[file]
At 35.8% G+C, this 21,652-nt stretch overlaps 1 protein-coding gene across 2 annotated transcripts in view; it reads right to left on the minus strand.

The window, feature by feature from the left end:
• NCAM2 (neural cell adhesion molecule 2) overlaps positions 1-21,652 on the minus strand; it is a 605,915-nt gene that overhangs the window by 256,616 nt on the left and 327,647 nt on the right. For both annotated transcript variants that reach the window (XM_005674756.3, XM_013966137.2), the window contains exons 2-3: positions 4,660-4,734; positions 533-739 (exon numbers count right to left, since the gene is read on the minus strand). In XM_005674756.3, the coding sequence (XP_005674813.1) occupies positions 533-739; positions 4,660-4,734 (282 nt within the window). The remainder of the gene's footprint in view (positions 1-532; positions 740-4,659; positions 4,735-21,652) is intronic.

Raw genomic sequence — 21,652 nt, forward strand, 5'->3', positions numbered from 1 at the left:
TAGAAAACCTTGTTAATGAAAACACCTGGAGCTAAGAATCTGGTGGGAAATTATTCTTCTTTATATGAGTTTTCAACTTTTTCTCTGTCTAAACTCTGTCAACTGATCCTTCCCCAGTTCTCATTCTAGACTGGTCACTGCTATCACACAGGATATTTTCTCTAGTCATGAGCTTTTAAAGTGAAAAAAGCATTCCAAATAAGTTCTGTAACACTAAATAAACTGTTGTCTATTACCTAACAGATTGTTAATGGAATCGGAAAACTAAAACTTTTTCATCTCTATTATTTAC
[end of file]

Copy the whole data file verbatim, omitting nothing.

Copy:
At 35.8% G+C, this 21,652-nt stretch overlaps 1 protein-coding gene across 2 annotated transcripts in view; it reads right to left on the minus strand.

The window, feature by feature from the left end:
• NCAM2 (neural cell adhesion molecule 2) overlaps positions 1-21,652 on the minus strand; it is a 605,915-nt gene that overhangs the window by 256,616 nt on the left and 327,647 nt on the right. For both annotated transcript variants that reach the window (XM_005674756.3, XM_013966137.2), the window contains exons 2-3: positions 4,660-4,734; positions 533-739 (exon numbers count right to left, since the gene is read on the minus strand). In XM_005674756.3, the coding sequence (XP_005674813.1) occupies positions 533-739; positions 4,660-4,734 (282 nt within the window). The remainder of the gene's footprint in view (positions 1-532; positions 740-4,659; positions 4,735-21,652) is intronic.

Raw genomic sequence — 21,652 nt, forward strand, 5'->3', positions numbered from 1 at the left:
TAGAAAACCTTGTTAATGAAAACACCTGGAGCTAAGAATCTGGTGGGAAATTATTCTTCTTTATATGAGTTTTCAACTTTTTCTCTGTCTAAACTCTGTCAACTGATCCTTCCCCAGTTCTCATTCTAGACTGGTCACTGCTATCACACAGGATATTTTCTCTAGTCATGAGCTTTTAAAGTGAAAAAAGCATTCCAAATAAGTTCTGTAACACTAAATAAACTGTTGTCTATTACCTAACAGATTGTTAATGGAATCGGAAAACTAAAACTTTTTCATCTCTATTATTTAC